20 December 2001

A milestone in the development of SCR NOx reduction system for European truck manufacturers was announced by TNO Automotive and Engelhard Corporation. In cooperation with two unnamed European truck manufacturers, the TNO/Engelhard urea SCR catalyst system has entered a field testing stage on heavy-duty trucks. After installation of the catalyst system the trucks meet Euro-4 NOx requirements (3.5 g/kWh effective 2008) and approach Euro-5 NOx requirements (2 g/kWh effective 2008). The truck manufacturers are performing a one-year field test in order to evaluate the technical feasibility of this technology for future application.

Two long haul trucks have been equipped with a selective catalytic reduction (SCR) catalyst for the reduction of nitrogen oxide (NOx) emissions. The catalyst has replaced the silencer. A water/urea solution is injected at the catalyst inlet in order to activate the reduction process. The heat in the exhaust transforms the urea into gaseous ammonia (NH3), which reacts with exhaust NOx over the catalyst. In the ideal SCR process, the reaction products include only the harmless nitrogen and water.

NOx emissions were reduced by around 80% over the ESC (European Stationary Cycle) and around 70% over the ETC (European Transient Cycle). The actual NOx levels are around 1.5 g/kWh for the ESC and around 2 g/kWh for the ETC. This means that the engines meet Euro-4 NOx requirements and approach the Euro-5 NOx requirements. Hydrocarbons were reduced by more than 90%.

SCR technology makes it possible to reduce the fuel consumption of the engine without affecting performance. In comparison with other technologies, the engine can be operated with advanced injection timing and optimized for low fuel consumption. The overall economic effect of the SCR depends on the price ratio of diesel fuel and urea. According to TNO, an actual economic benefit of SCR compared to other technologies is likely.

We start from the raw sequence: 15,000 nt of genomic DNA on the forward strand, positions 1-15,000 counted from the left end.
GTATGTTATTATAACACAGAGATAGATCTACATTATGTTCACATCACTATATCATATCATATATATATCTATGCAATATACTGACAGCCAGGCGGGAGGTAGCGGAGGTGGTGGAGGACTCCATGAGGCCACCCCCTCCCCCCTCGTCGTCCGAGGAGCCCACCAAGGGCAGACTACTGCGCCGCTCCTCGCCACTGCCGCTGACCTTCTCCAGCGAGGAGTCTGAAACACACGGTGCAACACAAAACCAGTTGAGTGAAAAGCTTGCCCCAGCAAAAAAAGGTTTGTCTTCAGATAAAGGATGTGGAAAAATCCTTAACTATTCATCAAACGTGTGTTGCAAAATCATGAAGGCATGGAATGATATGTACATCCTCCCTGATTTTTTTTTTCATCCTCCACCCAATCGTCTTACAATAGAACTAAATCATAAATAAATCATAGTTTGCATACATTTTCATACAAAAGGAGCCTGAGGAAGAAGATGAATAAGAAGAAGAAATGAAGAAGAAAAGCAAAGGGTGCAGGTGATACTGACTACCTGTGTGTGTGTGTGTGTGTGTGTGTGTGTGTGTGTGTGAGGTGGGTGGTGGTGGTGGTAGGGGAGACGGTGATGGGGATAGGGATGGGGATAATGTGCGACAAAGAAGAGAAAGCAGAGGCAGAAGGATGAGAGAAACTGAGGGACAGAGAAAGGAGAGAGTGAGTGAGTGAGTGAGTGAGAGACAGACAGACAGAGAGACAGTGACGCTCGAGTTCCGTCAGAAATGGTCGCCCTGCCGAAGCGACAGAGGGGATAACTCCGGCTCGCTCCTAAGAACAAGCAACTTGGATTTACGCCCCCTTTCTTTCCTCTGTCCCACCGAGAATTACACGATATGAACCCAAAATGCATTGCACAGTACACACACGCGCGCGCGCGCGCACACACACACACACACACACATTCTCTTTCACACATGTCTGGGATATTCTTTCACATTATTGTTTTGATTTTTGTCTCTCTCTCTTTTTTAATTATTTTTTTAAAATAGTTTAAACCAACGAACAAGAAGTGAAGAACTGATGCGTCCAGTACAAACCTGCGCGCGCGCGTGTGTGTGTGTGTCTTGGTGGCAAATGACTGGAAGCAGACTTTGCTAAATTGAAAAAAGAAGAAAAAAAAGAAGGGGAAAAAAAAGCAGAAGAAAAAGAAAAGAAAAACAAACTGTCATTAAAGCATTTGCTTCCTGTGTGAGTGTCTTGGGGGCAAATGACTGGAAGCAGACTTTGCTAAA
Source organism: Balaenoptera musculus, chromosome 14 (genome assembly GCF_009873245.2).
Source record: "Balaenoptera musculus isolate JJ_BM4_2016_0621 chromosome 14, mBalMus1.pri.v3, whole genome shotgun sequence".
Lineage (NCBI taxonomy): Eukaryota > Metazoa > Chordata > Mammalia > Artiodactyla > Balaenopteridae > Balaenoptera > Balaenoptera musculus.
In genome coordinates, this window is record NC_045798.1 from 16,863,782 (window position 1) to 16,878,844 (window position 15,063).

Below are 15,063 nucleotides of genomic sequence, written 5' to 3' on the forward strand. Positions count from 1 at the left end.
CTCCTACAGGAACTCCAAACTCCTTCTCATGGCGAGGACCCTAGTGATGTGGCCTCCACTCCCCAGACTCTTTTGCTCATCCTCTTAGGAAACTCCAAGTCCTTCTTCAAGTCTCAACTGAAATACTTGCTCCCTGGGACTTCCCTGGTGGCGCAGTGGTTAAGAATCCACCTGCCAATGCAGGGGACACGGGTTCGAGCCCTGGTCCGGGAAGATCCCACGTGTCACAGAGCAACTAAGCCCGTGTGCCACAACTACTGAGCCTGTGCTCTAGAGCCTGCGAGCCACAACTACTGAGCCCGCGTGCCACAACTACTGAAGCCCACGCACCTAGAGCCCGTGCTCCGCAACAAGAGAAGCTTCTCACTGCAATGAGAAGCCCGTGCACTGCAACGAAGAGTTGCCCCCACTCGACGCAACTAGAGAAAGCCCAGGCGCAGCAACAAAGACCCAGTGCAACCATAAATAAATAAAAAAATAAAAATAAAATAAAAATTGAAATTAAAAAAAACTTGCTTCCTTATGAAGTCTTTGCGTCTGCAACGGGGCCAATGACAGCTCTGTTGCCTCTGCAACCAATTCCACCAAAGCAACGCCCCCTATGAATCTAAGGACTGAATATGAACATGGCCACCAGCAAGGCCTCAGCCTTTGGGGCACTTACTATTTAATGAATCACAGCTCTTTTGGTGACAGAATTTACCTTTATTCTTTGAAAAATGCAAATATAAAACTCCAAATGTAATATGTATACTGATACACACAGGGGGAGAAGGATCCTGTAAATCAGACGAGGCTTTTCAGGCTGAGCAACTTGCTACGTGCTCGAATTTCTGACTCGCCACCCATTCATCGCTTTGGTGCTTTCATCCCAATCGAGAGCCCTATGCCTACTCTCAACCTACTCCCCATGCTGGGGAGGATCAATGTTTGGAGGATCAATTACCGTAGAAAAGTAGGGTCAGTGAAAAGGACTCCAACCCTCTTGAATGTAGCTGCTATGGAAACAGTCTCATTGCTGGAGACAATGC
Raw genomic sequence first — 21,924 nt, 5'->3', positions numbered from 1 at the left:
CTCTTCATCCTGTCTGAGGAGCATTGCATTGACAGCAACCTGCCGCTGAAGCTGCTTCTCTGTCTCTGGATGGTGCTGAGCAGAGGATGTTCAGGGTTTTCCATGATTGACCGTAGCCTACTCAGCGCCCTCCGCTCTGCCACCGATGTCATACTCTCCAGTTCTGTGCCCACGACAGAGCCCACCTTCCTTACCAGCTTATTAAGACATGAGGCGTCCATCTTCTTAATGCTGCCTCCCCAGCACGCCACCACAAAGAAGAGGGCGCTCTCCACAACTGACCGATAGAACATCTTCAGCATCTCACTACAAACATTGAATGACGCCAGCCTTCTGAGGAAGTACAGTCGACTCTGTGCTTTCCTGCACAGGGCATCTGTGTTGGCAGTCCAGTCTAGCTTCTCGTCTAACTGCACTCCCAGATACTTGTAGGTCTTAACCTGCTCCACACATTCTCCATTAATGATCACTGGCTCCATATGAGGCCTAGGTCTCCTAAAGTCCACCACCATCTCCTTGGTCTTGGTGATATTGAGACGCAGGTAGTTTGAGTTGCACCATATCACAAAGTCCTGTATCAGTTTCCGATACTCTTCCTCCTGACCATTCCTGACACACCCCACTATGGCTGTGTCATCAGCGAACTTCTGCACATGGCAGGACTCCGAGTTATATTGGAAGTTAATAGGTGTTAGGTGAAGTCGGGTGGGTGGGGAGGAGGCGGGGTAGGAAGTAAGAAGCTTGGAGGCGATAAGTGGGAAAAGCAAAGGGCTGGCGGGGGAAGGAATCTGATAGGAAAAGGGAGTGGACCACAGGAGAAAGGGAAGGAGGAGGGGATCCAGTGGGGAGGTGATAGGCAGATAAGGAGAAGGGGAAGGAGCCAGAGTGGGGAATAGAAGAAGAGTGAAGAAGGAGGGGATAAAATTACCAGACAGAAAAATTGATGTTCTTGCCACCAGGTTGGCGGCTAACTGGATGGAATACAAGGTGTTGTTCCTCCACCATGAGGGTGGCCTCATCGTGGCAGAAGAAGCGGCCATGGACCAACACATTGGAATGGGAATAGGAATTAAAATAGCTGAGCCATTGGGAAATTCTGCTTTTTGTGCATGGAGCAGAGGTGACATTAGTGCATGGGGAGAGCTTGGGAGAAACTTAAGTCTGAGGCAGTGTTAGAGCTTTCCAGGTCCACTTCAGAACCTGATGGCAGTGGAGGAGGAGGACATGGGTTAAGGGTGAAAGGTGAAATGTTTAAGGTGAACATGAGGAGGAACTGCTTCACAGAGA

This newly developed technology is being tested on the two trucks performing their normal duties. One of the trucks has now driven over 150,000 km in about one year without significant problems. A NOx conversion test in the course of the year has shown the same NOx conversion as with new catalysts. Moreover the SCR system has not affected the reliability of the truck operation. The results of these field tests will be used to determine the next steps in the development of this technology. The commercialization of this system will need another few years of further development and, importantly, will require that urea distribution and fueling infrastructure be created.

Source: TNO Automotive